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Eight arrests after Greenpeace protesters scale London monuments

media captionNelson's Column was one of the London landmarks to be used in the Greenpeace protest at pollution in the city

Eight people have been arrested after Greenpeace activists scaled Nelson's Column and other London monuments, and breached security at Parliament.

The environmental group put masks on statues, including the Oliver Cromwell statue in the grounds of Parliament.

The protest stunt aimed to highlight "dangerous and illegal" air pollution levels in the capital, the group said.

City Hall said it was taking "ambitious and comprehensive" measures to improve London's air quality.

Emergency services were called to Trafalgar Square in the early hours of Monday morning, and cordoned off the area around the 52m (170ft) high Nelson's Column.

Two climbers, named by Greenpeace as Alison Garrigan, 29, and Luke Jones, 30, had climbed the London landmark and fixed a white mask on the statue of Lord Nelson.

They both descended voluntarily at about 09:00, and were arrested by police on suspicion of criminal damage.

image copyrightEPA
image captionLuke Jones fixed a nautical-themed mask to the statue of Lord Nelson, at the top of the 52m (170ft) monument
image copyrightGetty Images
image captionGreenpeace activist Alison Garrigan was arrested after she descended from the monument
image copyrightReuters
image captionThe Queen Victoria statue outside Buckingham Palace was targeted
image copyrightEPA
image captionActivists scaled the fence around the Houses of Parliament to climb the Oliver Cromwell statue

How to dodge air pollution in a city

Speaking to radio station LBC from the top of the column, Ms Garrigan admitted she was "petrified of heights".

The experienced climber, who was one of six Greenpeace protesters who climbed the Shard building in 2013, told BBC Radio London the group had been working on plans for the stunt for over a month.

Asked about the burden the stunt placed on emergency services, she said: "I understand that some people might be frustrated by it. But we are highly trained, what we're doing isn't dangerous.

"This is about the air we're all breathing. In London the levels are both illegal and dangerous."

Other statues targeted by the group included the Sherlock Holmes statue near Baker Street Tube station, the Winston Churchill statue outside the Houses of Parliament, Eros in Piccadilly Circus and the Queen Victoria statue opposite Buckingham Palace.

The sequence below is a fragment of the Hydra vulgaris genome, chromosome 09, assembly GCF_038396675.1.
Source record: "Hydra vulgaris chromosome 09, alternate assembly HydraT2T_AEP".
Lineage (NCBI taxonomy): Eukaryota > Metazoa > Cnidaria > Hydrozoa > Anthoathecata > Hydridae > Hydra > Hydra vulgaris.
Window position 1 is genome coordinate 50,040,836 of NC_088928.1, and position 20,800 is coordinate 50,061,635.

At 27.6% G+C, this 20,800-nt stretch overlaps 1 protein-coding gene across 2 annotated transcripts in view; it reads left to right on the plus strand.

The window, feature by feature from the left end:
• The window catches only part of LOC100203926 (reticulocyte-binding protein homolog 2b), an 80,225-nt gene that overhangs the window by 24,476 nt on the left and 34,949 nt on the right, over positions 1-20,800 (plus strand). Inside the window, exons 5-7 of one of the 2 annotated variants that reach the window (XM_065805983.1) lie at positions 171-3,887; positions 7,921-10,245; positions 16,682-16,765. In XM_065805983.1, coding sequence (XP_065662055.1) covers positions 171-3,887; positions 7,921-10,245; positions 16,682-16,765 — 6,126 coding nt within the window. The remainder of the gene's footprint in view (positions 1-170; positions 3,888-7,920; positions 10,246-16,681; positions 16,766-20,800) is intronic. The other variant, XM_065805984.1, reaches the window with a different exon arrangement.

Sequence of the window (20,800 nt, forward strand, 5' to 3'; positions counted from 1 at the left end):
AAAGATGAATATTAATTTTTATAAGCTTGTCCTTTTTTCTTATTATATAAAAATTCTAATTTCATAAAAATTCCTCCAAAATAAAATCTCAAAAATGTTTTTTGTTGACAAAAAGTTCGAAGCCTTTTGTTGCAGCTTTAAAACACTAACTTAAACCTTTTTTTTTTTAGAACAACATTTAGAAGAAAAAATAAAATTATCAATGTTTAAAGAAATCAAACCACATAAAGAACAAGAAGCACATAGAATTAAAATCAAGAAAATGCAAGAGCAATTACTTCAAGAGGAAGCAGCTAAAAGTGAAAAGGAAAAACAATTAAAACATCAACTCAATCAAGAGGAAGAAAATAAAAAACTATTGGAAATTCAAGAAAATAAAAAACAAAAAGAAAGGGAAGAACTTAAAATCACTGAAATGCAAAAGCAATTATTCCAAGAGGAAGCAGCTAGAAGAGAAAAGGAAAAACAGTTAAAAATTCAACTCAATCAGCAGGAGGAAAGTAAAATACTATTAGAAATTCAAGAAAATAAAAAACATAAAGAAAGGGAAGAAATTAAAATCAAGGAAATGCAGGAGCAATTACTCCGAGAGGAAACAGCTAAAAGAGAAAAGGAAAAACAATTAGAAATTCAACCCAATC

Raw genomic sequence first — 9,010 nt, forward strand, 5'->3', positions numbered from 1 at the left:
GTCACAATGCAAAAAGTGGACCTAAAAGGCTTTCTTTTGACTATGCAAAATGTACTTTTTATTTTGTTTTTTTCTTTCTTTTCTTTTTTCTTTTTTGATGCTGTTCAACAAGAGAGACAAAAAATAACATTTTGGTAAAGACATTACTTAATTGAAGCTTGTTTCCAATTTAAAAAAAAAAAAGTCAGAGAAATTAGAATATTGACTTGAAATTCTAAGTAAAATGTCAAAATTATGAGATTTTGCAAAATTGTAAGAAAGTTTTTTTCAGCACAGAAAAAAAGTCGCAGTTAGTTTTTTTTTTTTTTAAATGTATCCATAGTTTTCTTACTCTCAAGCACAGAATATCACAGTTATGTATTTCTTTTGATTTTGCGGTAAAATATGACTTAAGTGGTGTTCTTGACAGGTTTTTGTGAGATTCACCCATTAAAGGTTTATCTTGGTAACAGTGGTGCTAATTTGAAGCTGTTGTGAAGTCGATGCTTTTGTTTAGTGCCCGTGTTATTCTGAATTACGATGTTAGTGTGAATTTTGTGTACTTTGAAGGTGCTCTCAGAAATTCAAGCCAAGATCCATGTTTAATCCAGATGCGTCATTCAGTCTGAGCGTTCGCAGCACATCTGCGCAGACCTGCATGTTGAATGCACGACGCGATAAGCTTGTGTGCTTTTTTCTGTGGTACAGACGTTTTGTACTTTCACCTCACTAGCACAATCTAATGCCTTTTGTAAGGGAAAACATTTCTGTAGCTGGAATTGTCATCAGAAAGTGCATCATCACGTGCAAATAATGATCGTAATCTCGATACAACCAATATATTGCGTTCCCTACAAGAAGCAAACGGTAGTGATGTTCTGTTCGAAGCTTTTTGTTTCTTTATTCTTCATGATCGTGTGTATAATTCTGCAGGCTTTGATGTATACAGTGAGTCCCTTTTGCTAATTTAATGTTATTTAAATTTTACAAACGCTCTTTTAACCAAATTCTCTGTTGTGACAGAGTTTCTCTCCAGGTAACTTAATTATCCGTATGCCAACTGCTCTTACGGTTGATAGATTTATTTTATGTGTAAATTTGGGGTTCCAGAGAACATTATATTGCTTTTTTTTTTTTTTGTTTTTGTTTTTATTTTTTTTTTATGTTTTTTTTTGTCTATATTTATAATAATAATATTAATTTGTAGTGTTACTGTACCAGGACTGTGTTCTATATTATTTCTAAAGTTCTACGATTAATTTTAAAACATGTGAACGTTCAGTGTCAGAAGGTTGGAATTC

image copyrightGreenpeace
image captionThe statue of Queen Boudicca near Westminster Bridge was among the 17 London landmarks targeted by Greenpeace
image copyrightGreenpeace
image captionThe Thierry Henry statue outside Arsenal's home ground was targeted with a football-themed mask

London's Metropolitan Police said officers were called to Parliament at about 06:25 as a man and a woman, in hard hats and climbing gear, put a face mask over the statue of Cromwell.

They were arrested, along with two others at the scene, for breaching existing bylaws under the police reform and social responsibility act 2011, the Met said.

'Dangerous air'

Two people were arrested on suspicion of criminal damage after scaling the Duke of Wellington Memorial in Hyde Park Corner at around 08:15.

The breach in security comes at a time when the UK terror threat level is "severe".

image copyrightGreenpeace
image captionThree activists climbed the large statue of scientist Sir Isaac Newton outside the British Library in central London
image copyrightGreenpeace
image captionProtesters also targeted Eros in Piccadilly Circus

Greenpeace said its protest was to highlight the "public health crisis" of air pollution, and put pressure on whoever wins May's London mayoral election on 5 May to take action.

The group wants the government to focus on greener public transport, push electric vehicles and create clean air zones around schools and hospitals.

One or more legally-binding limits on air pollution levels have been breached in London every year since they were introduced by the UK and EU in 2005, Greenpeace said.

A study by King's College London last year suggested that 9,400 people a year died as a result of air pollution in London.

A spokesman for the Mayor of London said said "some of the most ambitious and comprehensive measures in the world" were being taken to help improve air quality.

The government said it had announced plans to improve air quality in cities in December, with plans for clean air zones in Birmingham, Leeds, Nottingham, Derby and Southampton by 2020.

A full list of London mayoral candidates can be found here.

Related Topics

  • Environment
  • Greenpeace
  • Pollution

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